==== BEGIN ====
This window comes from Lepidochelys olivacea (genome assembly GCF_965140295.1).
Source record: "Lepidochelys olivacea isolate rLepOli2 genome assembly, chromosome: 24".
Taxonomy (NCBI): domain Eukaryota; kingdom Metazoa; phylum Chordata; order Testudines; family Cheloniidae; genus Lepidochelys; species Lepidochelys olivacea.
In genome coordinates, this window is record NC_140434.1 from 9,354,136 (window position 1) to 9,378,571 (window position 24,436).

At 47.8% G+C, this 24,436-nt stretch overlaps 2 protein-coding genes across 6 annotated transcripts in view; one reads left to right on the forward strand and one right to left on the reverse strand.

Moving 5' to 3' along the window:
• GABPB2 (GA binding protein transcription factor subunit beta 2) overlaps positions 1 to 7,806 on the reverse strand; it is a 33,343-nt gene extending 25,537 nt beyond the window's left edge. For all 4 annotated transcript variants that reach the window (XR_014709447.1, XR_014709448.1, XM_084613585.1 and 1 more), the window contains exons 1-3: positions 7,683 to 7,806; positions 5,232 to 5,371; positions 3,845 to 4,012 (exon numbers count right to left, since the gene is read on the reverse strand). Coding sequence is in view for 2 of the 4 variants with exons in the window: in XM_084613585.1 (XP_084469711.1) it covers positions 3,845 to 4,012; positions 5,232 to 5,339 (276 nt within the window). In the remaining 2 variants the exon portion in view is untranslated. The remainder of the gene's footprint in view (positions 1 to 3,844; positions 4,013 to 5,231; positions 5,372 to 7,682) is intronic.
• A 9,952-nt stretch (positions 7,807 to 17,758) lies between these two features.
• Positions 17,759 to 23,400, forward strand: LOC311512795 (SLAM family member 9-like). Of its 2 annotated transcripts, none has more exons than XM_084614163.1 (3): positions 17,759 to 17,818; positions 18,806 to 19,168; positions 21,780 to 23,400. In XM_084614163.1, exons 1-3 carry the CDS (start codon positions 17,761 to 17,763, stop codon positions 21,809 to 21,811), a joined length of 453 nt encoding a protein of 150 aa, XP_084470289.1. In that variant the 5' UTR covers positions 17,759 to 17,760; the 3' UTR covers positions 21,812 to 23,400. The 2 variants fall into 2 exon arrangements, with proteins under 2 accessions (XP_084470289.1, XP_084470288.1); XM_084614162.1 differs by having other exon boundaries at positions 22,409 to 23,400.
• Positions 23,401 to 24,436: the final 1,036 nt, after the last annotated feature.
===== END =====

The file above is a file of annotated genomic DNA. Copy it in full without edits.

This window comes from Lepidochelys olivacea (genome assembly GCF_965140295.1).
Source record: "Lepidochelys olivacea isolate rLepOli2 genome assembly, chromosome: 24".
Taxonomy (NCBI): domain Eukaryota; kingdom Metazoa; phylum Chordata; order Testudines; family Cheloniidae; genus Lepidochelys; species Lepidochelys olivacea.
In genome coordinates, this window is record NC_140434.1 from 9,354,136 (window position 1) to 9,378,571 (window position 24,436).

At 47.8% G+C, this 24,436-nt stretch overlaps 2 protein-coding genes across 6 annotated transcripts in view; one reads left to right on the forward strand and one right to left on the reverse strand.

Moving 5' to 3' along the window:
• GABPB2 (GA binding protein transcription factor subunit beta 2) overlaps positions 1 to 7,806 on the reverse strand; it is a 33,343-nt gene extending 25,537 nt beyond the window's left edge. For all 4 annotated transcript variants that reach the window (XR_014709447.1, XR_014709448.1, XM_084613585.1 and 1 more), the window contains exons 1-3: positions 7,683 to 7,806; positions 5,232 to 5,371; positions 3,845 to 4,012 (exon numbers count right to left, since the gene is read on the reverse strand). Coding sequence is in view for 2 of the 4 variants with exons in the window: in XM_084613585.1 (XP_084469711.1) it covers positions 3,845 to 4,012; positions 5,232 to 5,339 (276 nt within the window). In the remaining 2 variants the exon portion in view is untranslated. The remainder of the gene's footprint in view (positions 1 to 3,844; positions 4,013 to 5,231; positions 5,372 to 7,682) is intronic.
• A 9,952-nt stretch (positions 7,807 to 17,758) lies between these two features.
• Positions 17,759 to 23,400, forward strand: LOC311512795 (SLAM family member 9-like). Of its 2 annotated transcripts, none has more exons than XM_084614163.1 (3): positions 17,759 to 17,818; positions 18,806 to 19,168; positions 21,780 to 23,400. In XM_084614163.1, exons 1-3 carry the CDS (start codon positions 17,761 to 17,763, stop codon positions 21,809 to 21,811), a joined length of 453 nt encoding a protein of 150 aa, XP_084470289.1. In that variant the 5' UTR covers positions 17,759 to 17,760; the 3' UTR covers positions 21,812 to 23,400. The 2 variants fall into 2 exon arrangements, with proteins under 2 accessions (XP_084470289.1, XP_084470288.1); XM_084614162.1 differs by having other exon boundaries at positions 22,409 to 23,400.
• Positions 23,401 to 24,436: the final 1,036 nt, after the last annotated feature.